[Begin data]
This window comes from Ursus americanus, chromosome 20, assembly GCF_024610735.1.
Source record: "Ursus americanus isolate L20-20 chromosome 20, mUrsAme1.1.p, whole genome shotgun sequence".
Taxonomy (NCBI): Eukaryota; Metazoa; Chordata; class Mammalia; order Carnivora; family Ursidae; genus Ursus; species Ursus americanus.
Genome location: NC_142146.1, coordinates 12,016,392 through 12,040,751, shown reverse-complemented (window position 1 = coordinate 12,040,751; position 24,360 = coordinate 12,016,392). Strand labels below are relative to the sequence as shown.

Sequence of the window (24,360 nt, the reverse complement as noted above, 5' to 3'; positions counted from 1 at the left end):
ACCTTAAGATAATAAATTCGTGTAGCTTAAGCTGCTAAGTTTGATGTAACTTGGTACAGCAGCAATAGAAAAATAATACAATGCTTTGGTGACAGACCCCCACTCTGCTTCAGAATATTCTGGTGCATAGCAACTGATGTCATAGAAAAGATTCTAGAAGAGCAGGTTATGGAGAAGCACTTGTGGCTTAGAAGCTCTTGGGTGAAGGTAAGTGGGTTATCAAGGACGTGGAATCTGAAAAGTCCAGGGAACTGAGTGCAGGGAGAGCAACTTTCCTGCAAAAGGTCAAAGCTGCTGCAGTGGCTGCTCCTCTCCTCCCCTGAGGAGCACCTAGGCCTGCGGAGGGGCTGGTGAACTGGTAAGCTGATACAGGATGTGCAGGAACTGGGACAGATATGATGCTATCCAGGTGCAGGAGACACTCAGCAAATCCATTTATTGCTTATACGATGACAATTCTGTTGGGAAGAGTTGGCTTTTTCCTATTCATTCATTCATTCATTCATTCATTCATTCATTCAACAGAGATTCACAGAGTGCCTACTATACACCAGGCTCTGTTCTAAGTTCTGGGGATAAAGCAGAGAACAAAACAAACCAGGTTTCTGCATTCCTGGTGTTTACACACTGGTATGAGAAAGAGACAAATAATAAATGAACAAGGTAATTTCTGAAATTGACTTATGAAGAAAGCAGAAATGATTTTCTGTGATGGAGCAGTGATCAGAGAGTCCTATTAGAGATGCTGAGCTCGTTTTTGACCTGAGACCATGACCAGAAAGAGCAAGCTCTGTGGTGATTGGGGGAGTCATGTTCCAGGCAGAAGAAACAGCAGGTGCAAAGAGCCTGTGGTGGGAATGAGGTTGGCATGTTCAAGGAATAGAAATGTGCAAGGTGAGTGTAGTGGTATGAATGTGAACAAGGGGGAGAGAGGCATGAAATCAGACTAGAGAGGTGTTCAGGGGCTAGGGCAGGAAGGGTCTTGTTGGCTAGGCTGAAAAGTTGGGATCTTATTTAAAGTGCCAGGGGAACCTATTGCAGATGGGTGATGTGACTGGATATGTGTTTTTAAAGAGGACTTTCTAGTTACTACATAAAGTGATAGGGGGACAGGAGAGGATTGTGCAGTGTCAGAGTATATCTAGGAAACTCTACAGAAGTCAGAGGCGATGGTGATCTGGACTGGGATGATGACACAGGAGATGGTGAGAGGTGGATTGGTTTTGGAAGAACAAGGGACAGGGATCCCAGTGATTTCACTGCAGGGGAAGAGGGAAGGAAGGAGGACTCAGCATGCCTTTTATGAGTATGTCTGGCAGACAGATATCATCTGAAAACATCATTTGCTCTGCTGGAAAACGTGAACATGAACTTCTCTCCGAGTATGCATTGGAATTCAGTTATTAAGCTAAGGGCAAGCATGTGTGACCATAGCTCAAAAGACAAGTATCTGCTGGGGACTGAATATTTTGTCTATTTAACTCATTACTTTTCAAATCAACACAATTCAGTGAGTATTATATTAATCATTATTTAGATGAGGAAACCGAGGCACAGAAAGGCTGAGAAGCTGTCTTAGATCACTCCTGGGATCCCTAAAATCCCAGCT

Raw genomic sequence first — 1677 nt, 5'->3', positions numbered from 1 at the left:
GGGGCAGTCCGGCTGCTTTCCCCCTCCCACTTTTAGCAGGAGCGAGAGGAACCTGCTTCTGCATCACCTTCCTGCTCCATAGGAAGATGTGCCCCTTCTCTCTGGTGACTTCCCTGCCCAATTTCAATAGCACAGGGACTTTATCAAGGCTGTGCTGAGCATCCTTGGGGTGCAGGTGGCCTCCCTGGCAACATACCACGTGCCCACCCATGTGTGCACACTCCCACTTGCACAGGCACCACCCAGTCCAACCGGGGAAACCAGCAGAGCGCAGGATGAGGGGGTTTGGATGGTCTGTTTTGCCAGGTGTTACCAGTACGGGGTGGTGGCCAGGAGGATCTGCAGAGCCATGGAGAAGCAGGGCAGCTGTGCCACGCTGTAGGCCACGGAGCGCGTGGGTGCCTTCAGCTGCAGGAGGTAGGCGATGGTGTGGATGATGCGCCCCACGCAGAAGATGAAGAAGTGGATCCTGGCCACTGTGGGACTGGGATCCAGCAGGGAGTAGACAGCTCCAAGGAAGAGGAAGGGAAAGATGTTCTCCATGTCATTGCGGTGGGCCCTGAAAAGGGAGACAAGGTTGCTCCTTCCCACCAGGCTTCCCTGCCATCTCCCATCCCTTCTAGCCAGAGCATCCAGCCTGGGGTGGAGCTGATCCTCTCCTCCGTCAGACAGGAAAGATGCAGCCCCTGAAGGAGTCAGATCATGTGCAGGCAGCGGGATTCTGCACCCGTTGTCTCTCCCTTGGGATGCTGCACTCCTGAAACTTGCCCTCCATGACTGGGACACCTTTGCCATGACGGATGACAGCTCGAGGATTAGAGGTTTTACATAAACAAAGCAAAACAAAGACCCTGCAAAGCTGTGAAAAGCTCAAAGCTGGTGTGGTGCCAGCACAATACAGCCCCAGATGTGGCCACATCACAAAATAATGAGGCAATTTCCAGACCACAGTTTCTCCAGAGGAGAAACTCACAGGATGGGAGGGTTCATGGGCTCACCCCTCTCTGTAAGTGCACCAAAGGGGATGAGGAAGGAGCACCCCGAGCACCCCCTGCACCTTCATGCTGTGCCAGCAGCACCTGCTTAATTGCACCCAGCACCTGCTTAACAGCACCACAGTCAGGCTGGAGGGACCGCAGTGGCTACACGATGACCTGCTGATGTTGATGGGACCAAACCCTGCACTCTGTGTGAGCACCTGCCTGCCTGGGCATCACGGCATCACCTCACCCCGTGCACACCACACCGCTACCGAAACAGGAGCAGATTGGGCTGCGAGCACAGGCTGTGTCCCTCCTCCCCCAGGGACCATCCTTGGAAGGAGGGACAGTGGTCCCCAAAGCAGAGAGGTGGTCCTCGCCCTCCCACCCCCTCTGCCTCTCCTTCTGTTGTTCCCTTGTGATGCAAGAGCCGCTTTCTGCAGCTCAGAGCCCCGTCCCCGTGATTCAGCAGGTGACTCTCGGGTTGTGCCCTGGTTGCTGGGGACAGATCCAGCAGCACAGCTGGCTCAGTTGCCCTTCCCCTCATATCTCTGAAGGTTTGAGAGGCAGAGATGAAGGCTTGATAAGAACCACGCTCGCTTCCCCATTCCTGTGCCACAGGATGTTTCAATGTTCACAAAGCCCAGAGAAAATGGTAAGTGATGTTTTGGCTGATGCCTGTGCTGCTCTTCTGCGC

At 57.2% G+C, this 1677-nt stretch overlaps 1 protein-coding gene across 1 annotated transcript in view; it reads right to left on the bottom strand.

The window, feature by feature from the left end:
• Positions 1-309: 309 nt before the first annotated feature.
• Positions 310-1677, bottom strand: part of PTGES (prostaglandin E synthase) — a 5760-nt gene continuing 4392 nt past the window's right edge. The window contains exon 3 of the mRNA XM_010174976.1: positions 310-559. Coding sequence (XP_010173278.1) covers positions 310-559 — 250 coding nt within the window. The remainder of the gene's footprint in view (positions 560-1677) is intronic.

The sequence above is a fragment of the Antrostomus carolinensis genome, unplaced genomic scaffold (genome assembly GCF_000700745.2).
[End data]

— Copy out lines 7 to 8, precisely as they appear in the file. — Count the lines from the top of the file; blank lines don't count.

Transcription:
Raw genomic sequence first — 1677 nt, 5'->3', positions numbered from 1 at the left:
GGGGCAGTCCGGCTGCTTTCCCCCTCCCACTTTTAGCAGGAGCGAGAGGAACCTGCTTCTGCATCACCTTCCTGCTCCATAGGAAGATGTGCCCCTTCTCTCTGGTGACTTCCCTGCCCAATTTCAATAGCACAGGGACTTTATCAAGGCTGTGCTGAGCATCCTTGGGGTGCAGGTGGCCTCCCTGGCAACATACCACGTGCCCACCCATGTGTGCACACTCCCACTTGCACAGGCACCACCCAGTCCAACCGGGGAAACCAGCAGAGCGCAGGATGAGGGGGTTTGGATGGTCTGTTTTGCCAGGTGTTACCAGTACGGGGTGGTGGCCAGGAGGATCTGCAGAGCCATGGAGAAGCAGGGCAGCTGTGCCACGCTGTAGGCCACGGAGCGCGTGGGTGCCTTCAGCTGCAGGAGGTAGGCGATGGTGTGGATGATGCGCCCCACGCAGAAGATGAAGAAGTGGATCCTGGCCACTGTGGGACTGGGATCCAGCAGGGAGTAGACAGCTCCAAGGAAGAGGAAGGGAAAGATGTTCTCCATGTCATTGCGGTGGGCCCTGAAAAGGGAGACAAGGTTGCTCCTTCCCACCAGGCTTCCCTGCCATCTCCCATCCCTTCTAGCCAGAGCATCCAGCCTGGGGTGGAGCTGATCCTCTCCTCCGTCAGACAGGAAAGATGCAGCCCCTGAAGGAGTCAGATCATGTGCAGGCAGCGGGATTCTGCACCCGTTGTCTCTCCCTTGGGATGCTGCACTCCTGAAACTTGCCCTCCATGACTGGGACACCTTTGCCATGACGGATGACAGCTCGAGGATTAGAGGTTTTACATAAACAAAGCAAAACAAAGACCCTGCAAAGCTGTGAAAAGCTCAAAGCTGGTGTGGTGCCAGCACAATACAGCCCCAGATGTGGCCACATCACAAAATAATGAGGCAATTTCCAGACCACAGTTTCTCCAGAGGAGAAACTCACAGGATGGGAGGGTTCATGGGCTCACCCCTCTCTGTAAGTGCACCAAAGGGGATGAGGAAGGAGCACCCCGAGCACCCCCTGCACCTTCATGCTGTGCCAGCAGCACCTGCTTAATTGCACCCAGCACCTGCTTAACAGCACCACAGTCAGGCTGGAGGGACCGCAGTGGCTACACGATGACCTGCTGATGTTGATGGGACCAAACCCTGCACTCTGTGTGAGCACCTGCCTGCCTGGGCATCACGGCATCACCTCACCCCGTGCACACCACACCGCTACCGAAACAGGAGCAGATTGGGCTGCGAGCACAGGCTGTGTCCCTCCTCCCCCAGGGACCATCCTTGGAAGGAGGGACAGTGGTCCCCAAAGCAGAGAGGTGGTCCTCGCCCTCCCACCCCCTCTGCCTCTCCTTCTGTTGTTCCCTTGTGATGCAAGAGCCGCTTTCTGCAGCTCAGAGCCCCGTCCCCGTGATTCAGCAGGTGACTCTCGGGTTGTGCCCTGGTTGCTGGGGACAGATCCAGCAGCACAGCTGGCTCAGTTGCCCTTCCCCTCATATCTCTGAAGGTTTGAGAGGCAGAGATGAAGGCTTGATAAGAACCACGCTCGCTTCCCCATTCCTGTGCCACAGGATGTTTCAATGTTCACAAAGCCCAGAGAAAATGGTAAGTGATGTTTTGGCTGATGCCTGTGCTGCTCTTCTGCGC